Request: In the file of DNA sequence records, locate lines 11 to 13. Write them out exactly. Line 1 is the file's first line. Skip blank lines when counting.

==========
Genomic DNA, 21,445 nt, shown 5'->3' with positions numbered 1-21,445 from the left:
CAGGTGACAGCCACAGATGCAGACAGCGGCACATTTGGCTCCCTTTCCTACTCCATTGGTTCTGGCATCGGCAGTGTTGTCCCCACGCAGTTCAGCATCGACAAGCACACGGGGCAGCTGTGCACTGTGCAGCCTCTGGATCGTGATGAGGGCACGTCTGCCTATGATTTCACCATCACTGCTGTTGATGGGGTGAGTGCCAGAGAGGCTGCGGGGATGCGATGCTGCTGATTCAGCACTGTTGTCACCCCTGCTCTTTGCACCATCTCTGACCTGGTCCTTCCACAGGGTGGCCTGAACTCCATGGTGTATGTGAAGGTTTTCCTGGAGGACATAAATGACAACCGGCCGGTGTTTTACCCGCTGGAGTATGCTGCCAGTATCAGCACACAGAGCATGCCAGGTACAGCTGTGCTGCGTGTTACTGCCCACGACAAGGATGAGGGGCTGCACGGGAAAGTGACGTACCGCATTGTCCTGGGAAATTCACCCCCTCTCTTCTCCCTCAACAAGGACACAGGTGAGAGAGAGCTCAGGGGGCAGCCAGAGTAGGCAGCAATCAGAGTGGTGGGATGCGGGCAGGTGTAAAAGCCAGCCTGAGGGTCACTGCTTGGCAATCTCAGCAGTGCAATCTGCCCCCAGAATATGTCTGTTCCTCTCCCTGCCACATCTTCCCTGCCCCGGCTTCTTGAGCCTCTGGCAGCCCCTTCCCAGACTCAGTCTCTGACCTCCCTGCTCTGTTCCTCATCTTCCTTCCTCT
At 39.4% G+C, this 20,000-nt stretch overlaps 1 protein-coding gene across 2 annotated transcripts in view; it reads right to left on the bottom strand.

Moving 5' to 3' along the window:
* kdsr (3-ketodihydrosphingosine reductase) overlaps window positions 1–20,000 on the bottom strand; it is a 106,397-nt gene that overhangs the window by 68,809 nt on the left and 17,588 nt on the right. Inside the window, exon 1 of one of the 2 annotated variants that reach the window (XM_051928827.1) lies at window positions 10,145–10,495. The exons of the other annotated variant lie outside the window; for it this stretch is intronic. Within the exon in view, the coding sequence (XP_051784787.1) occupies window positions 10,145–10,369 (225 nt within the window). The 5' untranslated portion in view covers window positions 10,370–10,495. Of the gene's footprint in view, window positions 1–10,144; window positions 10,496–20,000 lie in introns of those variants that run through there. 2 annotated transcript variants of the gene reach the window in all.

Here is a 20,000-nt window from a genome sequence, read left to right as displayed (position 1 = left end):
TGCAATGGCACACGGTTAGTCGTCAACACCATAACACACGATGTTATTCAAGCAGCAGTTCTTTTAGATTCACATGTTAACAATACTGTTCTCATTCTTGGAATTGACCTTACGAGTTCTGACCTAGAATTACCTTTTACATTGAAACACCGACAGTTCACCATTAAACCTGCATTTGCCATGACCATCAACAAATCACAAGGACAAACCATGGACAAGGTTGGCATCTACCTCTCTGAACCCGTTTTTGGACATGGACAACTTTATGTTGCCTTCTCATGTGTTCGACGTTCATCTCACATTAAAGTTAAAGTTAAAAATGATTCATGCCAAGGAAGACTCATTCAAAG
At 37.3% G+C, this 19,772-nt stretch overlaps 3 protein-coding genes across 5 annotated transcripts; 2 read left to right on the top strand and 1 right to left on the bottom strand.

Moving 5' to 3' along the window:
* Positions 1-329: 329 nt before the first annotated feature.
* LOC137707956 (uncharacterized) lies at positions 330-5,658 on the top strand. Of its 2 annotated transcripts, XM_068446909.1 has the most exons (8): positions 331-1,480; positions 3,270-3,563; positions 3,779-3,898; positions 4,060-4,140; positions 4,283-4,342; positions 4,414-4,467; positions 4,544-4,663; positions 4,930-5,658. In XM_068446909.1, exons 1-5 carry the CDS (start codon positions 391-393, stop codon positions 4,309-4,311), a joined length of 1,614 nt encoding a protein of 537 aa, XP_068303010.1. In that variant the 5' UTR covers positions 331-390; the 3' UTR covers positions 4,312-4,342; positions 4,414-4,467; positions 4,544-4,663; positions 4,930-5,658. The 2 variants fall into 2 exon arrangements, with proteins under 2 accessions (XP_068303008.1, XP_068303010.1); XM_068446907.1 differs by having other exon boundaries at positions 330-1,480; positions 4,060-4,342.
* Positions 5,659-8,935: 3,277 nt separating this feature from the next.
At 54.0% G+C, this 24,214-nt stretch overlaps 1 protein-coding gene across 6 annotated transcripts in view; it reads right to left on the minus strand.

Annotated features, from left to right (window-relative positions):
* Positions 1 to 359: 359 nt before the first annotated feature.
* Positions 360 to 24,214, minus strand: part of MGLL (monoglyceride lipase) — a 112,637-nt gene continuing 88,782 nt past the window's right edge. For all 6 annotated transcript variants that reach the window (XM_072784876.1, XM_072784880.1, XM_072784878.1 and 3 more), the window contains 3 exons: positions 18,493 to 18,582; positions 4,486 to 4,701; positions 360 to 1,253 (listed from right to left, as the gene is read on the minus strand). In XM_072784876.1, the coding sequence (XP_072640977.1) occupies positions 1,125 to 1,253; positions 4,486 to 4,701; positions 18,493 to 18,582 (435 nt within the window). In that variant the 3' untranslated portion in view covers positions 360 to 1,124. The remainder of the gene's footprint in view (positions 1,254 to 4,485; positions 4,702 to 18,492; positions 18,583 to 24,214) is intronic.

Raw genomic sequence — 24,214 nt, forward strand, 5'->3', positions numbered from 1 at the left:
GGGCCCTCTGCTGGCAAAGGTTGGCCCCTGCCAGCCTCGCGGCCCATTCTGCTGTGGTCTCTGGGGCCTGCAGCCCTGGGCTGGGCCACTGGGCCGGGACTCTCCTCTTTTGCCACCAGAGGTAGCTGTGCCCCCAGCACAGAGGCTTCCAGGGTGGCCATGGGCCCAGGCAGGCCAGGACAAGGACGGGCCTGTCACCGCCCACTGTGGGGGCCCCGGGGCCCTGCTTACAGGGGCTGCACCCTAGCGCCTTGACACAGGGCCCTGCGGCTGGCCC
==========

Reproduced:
* LOC137707956 (uncharacterized) lies at positions 330-5,658 on the top strand. Of its 2 annotated transcripts, XM_068446909.1 has the most exons (8): positions 331-1,480; positions 3,270-3,563; positions 3,779-3,898; positions 4,060-4,140; positions 4,283-4,342; positions 4,414-4,467; positions 4,544-4,663; positions 4,930-5,658. In XM_068446909.1, exons 1-5 carry the CDS (start codon positions 391-393, stop codon positions 4,309-4,311), a joined length of 1,614 nt encoding a protein of 537 aa, XP_068303010.1. In that variant the 5' UTR covers positions 331-390; the 3' UTR covers positions 4,312-4,342; positions 4,414-4,467; positions 4,544-4,663; positions 4,930-5,658. The 2 variants fall into 2 exon arrangements, with proteins under 2 accessions (XP_068303008.1, XP_068303010.1); XM_068446907.1 differs by having other exon boundaries at positions 330-1,480; positions 4,060-4,342.
* Positions 5,659-8,935: 3,277 nt separating this feature from the next.
At 54.0% G+C, this 24,214-nt stretch overlaps 1 protein-coding gene across 6 annotated transcripts in view; it reads right to left on the minus strand.